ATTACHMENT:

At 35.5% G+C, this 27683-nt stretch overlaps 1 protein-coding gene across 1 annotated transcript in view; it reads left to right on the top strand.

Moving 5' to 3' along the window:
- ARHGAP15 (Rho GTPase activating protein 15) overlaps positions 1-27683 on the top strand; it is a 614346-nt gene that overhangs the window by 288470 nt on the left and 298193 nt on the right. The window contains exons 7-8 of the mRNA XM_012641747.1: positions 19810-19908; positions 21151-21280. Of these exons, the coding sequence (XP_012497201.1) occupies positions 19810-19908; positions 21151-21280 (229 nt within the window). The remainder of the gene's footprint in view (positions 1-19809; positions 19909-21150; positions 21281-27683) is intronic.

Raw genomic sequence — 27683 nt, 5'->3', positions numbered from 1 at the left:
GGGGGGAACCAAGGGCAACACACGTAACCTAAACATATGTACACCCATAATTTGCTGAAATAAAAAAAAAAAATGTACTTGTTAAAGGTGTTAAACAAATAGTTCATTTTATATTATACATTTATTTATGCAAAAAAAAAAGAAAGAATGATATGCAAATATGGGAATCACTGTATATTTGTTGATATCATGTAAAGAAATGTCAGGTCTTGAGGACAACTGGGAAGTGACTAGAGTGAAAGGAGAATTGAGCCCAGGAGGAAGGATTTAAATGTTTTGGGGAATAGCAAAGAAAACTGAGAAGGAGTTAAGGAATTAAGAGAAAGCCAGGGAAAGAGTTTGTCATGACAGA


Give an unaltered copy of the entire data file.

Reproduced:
At 35.5% G+C, this 27683-nt stretch overlaps 1 protein-coding gene across 1 annotated transcript in view; it reads left to right on the top strand.

Moving 5' to 3' along the window:
- ARHGAP15 (Rho GTPase activating protein 15) overlaps positions 1-27683 on the top strand; it is a 614346-nt gene that overhangs the window by 288470 nt on the left and 298193 nt on the right. The window contains exons 7-8 of the mRNA XM_012641747.1: positions 19810-19908; positions 21151-21280. Of these exons, the coding sequence (XP_012497201.1) occupies positions 19810-19908; positions 21151-21280 (229 nt within the window). The remainder of the gene's footprint in view (positions 1-19809; positions 19909-21150; positions 21281-27683) is intronic.

Raw genomic sequence — 27683 nt, 5'->3', positions numbered from 1 at the left:
GGGGGGAACCAAGGGCAACACACGTAACCTAAACATATGTACACCCATAATTTGCTGAAATAAAAAAAAAAAATGTACTTGTTAAAGGTGTTAAACAAATAGTTCATTTTATATTATACATTTATTTATGCAAAAAAAAAAGAAAGAATGATATGCAAATATGGGAATCACTGTATATTTGTTGATATCATGTAAAGAAATGTCAGGTCTTGAGGACAACTGGGAAGTGACTAGAGTGAAAGGAGAATTGAGCCCAGGAGGAAGGATTTAAATGTTTTGGGGAATAGCAAAGAAAACTGAGAAGGAGTTAAGGAATTAAGAGAAAGCCAGGGAAAGAGTTTGTCATGACAGA